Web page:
Gemini SST gear oil leak

Mini Bike & Go-Kart Parts

#1
So i've got this 1970 Gemini SST that is fairly complete, but not running. When I picked it up it would just about start, but only fire once or twice before eventually flooding. I did a the usual checks on the ignition to make sure there was spark, fuel lines clear, etc.. and after that, it would sputter a few more times than before, but still no dice. It ends up flooding.

but here is the new problem for the day. So as part of getting this on track I emptied the gear oil completely and then re-filled it using 400 cc of Yamalube 20/40 gear oil as recommended in the manual. No problem when I was fiddling with it yesterday.

The next morning I come out to find a puddle of oil underneath. Prior to changing the gear oil, no oil was leaking (at least from this spot). Why would it suddenly leak oil just from changing it? It's not coming from the oil plug, but appears to come from around the flywheel.

To make matters worse, I also found oil inside the exhaust pipe, which makes me think the rings are shot, which may be why it won't start, but that wouldn't explain the oil underneath when its not running.
 
#2
If somebody used starting fluid to get the engine started it may have backfired into the crankcase and that can blow out a crankshaft seal, especially true if the seals are old and brittle from age. This would also explain why the engine sputters and quits.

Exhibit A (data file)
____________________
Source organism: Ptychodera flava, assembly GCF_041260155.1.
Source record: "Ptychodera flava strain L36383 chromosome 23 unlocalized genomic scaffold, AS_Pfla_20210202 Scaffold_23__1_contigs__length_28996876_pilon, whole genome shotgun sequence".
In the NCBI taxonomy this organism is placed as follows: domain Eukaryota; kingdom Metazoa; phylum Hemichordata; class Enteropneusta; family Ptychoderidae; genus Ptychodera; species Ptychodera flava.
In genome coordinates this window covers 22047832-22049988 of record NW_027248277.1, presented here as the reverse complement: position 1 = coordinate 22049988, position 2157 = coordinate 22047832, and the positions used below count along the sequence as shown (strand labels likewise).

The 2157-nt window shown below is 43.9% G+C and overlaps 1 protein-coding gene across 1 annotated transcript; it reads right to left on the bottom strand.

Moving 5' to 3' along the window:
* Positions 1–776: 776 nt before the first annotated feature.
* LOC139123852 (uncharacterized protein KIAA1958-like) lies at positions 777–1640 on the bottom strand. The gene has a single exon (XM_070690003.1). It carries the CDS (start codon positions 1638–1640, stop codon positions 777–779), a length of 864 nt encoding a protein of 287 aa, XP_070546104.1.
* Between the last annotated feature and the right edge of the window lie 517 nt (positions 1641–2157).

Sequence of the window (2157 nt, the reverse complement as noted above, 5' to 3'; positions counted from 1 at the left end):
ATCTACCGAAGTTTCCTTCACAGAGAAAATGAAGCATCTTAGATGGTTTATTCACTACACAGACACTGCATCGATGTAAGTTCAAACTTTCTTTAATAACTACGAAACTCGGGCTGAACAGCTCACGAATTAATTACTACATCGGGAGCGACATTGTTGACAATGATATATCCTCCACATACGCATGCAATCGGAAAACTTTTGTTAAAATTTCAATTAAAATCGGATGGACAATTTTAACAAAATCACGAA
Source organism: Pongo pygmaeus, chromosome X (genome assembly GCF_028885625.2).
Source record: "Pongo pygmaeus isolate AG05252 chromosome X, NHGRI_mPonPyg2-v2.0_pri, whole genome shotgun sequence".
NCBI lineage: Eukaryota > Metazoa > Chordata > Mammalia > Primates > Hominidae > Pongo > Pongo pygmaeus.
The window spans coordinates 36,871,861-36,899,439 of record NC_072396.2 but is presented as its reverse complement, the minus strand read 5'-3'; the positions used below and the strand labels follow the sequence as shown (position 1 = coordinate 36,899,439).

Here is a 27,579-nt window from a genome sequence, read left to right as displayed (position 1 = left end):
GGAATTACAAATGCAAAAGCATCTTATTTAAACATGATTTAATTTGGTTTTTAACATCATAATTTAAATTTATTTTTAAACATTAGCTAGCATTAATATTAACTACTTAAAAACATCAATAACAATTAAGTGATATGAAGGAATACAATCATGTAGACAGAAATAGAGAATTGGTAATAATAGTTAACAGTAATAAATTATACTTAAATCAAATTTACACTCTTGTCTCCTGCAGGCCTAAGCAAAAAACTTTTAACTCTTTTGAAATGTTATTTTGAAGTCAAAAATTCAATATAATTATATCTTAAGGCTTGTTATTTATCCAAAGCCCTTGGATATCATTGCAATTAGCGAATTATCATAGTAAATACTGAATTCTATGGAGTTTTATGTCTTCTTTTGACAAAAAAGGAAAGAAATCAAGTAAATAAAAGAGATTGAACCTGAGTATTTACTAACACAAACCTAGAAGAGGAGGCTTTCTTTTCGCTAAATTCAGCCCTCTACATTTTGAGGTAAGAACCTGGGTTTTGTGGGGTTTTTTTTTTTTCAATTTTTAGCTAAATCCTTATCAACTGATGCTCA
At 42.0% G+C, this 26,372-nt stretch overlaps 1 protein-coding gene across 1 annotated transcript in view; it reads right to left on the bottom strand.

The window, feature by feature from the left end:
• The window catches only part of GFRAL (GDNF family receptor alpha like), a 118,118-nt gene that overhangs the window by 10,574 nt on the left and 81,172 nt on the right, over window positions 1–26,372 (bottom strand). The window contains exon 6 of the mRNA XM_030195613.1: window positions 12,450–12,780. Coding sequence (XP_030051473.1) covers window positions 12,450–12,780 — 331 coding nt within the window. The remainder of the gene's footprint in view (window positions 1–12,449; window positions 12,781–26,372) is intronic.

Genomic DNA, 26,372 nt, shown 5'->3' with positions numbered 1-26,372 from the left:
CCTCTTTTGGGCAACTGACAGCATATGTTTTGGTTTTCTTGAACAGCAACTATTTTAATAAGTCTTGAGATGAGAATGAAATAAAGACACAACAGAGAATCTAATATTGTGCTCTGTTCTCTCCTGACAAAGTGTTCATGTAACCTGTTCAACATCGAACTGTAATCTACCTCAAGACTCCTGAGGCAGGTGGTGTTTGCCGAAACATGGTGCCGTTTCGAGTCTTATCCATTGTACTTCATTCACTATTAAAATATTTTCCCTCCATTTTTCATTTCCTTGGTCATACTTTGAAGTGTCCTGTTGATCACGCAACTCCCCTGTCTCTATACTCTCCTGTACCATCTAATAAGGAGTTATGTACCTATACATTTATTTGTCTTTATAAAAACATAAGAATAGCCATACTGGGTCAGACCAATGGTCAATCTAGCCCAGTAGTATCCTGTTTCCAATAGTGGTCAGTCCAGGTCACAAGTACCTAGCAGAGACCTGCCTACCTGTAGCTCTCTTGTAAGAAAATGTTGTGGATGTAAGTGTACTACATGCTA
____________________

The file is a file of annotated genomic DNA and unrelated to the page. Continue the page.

ugmold

Active Member
#3
It's a 2 stroke, oil in the pipe is nothing to worry about. The gearcase is also seperate from the combustion area. Might just be an outer case gasket. Wipe it off and see where it is coming from.
 
#4
If somebody used starting fluid to get the engine started it may have backfired into the crankcase and that can blow out a crankshaft seal, especially true if the seals are old and brittle from age. This would also explain why the engine sputters and quits.
That seems possible. The guy I purchased it from did try starting fluid on it, but that was well before the oil started to leak. It wasn't until I replaced the gear oil that the leak started. (at least not to the degree it was).

Why would a blown out crankshaft seal be related to it sputtering and quitting?
 
#5
The crankcase must be sealed up because the changing volume as the piston moves through the cylinder is what draws vacuum through the carburetor and pushes the fuel/air mix through a transfer port to the combustion side (top) of the cylinder. At low speeds any leakage will have a huge effect on the fuel mixture (usually rich or flooding) and it will reduce the ability to transfer fuel mix to the top of the cylinder for proper combustion.
 
#6
The crankcase must be sealed up because the changing volume as the piston moves through the cylinder is what draws vacuum through the carburetor and pushes the fuel/air mix through a transfer port to the combustion side (top) of the cylinder. At low speeds any leakage will have a huge effect on the fuel mixture (usually rich or flooding) and it will reduce the ability to transfer fuel mix to the top of the cylinder for proper combustion.
Thanks. Sounds like the next step is to pull off the cover and see if its there. Do you know if its even possible to get a crank seal for the Gemini 50cc (or the equivalent Yamaha rotary valve) engine? And do you think I can just replace the seal, or would I also need to open up the crank case and clean it out if
 

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